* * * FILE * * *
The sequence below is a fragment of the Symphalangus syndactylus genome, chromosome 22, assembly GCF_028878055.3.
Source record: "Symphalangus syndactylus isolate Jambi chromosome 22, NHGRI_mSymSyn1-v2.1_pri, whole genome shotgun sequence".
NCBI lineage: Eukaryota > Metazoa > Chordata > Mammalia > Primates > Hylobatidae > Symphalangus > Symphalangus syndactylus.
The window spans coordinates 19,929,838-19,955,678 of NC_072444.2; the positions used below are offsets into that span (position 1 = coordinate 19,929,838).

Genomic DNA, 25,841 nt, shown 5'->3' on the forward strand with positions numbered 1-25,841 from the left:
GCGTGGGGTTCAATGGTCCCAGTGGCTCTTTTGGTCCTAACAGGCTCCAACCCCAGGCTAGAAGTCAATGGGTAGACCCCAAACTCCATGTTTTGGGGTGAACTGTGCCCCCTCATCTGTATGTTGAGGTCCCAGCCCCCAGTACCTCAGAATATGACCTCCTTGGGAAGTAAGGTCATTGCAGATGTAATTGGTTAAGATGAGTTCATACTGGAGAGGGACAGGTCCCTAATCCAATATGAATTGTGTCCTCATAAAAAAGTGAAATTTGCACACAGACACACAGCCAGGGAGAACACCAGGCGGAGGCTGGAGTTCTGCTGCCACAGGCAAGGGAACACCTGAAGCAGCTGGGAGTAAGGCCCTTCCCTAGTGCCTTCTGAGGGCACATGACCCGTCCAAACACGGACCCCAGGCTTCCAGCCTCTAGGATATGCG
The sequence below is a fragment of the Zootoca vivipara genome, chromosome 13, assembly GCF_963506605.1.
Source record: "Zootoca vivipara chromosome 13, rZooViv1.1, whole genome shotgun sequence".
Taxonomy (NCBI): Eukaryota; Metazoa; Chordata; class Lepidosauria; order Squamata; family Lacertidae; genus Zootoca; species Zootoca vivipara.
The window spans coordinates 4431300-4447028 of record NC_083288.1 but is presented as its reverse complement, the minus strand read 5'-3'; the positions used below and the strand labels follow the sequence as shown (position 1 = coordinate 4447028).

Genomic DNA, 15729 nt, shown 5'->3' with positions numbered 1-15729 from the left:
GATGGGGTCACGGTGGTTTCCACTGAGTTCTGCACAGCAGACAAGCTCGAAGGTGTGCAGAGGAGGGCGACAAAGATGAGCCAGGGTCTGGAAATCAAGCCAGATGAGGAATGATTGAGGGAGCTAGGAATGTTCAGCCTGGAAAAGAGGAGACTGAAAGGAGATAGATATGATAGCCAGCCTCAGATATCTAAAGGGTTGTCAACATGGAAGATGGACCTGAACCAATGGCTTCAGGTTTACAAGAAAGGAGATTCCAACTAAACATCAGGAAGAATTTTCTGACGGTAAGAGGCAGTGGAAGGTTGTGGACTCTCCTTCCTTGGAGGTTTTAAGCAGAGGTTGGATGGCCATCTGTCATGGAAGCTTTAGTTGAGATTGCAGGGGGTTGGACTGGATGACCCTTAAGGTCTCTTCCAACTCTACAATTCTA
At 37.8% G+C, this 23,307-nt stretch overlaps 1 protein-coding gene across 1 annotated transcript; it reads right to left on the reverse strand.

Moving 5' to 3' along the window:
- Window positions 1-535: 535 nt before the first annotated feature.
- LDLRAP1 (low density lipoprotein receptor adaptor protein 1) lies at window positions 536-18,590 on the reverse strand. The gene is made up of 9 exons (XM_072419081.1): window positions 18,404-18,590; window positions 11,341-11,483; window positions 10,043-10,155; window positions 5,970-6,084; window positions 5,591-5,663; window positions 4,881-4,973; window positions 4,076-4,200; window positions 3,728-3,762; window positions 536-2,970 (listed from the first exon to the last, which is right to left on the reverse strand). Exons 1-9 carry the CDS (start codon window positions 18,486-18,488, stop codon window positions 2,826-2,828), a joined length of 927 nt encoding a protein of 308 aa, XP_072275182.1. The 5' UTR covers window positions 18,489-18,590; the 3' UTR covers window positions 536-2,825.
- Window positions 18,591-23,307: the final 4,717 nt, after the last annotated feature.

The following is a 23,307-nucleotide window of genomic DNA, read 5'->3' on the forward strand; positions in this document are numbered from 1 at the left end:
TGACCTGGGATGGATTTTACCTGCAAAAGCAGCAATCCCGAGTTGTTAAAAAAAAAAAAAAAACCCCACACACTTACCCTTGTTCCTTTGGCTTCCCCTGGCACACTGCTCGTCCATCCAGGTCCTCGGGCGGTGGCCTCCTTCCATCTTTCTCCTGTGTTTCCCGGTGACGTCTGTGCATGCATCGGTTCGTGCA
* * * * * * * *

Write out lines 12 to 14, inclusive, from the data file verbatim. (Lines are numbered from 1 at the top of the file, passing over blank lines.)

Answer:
GATGGGGTCACGGTGGTTTCCACTGAGTTCTGCACAGCAGACAAGCTCGAAGGTGTGCAGAGGAGGGCGACAAAGATGAGCCAGGGTCTGGAAATCAAGCCAGATGAGGAATGATTGAGGGAGCTAGGAATGTTCAGCCTGGAAAAGAGGAGACTGAAAGGAGATAGATATGATAGCCAGCCTCAGATATCTAAAGGGTTGTCAACATGGAAGATGGACCTGAACCAATGGCTTCAGGTTTACAAGAAAGGAGATTCCAACTAAACATCAGGAAGAATTTTCTGACGGTAAGAGGCAGTGGAAGGTTGTGGACTCTCCTTCCTTGGAGGTTTTAAGCAGAGGTTGGATGGCCATCTGTCATGGAAGCTTTAGTTGAGATTGCAGGGGGTTGGACTGGATGACCCTTAAGGTCTCTTCCAACTCTACAATTCTA
At 37.8% G+C, this 23,307-nt stretch overlaps 1 protein-coding gene across 1 annotated transcript; it reads right to left on the reverse strand.

Moving 5' to 3' along the window: